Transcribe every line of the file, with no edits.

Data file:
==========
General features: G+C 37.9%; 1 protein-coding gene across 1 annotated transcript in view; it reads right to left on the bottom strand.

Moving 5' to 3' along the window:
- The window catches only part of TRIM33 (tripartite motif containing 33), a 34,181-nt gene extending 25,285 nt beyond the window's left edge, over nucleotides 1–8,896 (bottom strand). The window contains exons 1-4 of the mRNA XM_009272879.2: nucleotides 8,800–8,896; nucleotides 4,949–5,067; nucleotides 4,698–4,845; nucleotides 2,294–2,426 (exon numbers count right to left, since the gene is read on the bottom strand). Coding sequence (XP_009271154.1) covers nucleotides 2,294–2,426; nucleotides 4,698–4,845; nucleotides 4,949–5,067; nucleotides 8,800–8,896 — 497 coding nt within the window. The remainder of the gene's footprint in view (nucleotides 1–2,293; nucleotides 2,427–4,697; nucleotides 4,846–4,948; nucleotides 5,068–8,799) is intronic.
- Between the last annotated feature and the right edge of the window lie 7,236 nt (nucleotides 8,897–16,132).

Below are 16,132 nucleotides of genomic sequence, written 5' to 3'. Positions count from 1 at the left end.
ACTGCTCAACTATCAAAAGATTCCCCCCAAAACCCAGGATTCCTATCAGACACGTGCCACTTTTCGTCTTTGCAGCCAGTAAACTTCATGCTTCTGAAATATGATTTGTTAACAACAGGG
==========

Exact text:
General features: G+C 37.9%; 1 protein-coding gene across 1 annotated transcript in view; it reads right to left on the bottom strand.

Moving 5' to 3' along the window:
- The window catches only part of TRIM33 (tripartite motif containing 33), a 34,181-nt gene extending 25,285 nt beyond the window's left edge, over nucleotides 1–8,896 (bottom strand). The window contains exons 1-4 of the mRNA XM_009272879.2: nucleotides 8,800–8,896; nucleotides 4,949–5,067; nucleotides 4,698–4,845; nucleotides 2,294–2,426 (exon numbers count right to left, since the gene is read on the bottom strand). Coding sequence (XP_009271154.1) covers nucleotides 2,294–2,426; nucleotides 4,698–4,845; nucleotides 4,949–5,067; nucleotides 8,800–8,896 — 497 coding nt within the window. The remainder of the gene's footprint in view (nucleotides 1–2,293; nucleotides 2,427–4,697; nucleotides 4,846–4,948; nucleotides 5,068–8,799) is intronic.
- Between the last annotated feature and the right edge of the window lie 7,236 nt (nucleotides 8,897–16,132).

Below are 16,132 nucleotides of genomic sequence, written 5' to 3'. Positions count from 1 at the left end.
ACTGCTCAACTATCAAAAGATTCCCCCCAAAACCCAGGATTCCTATCAGACACGTGCCACTTTTCGTCTTTGCAGCCAGTAAACTTCATGCTTCTGAAATATGATTTGTTAACAACAGGG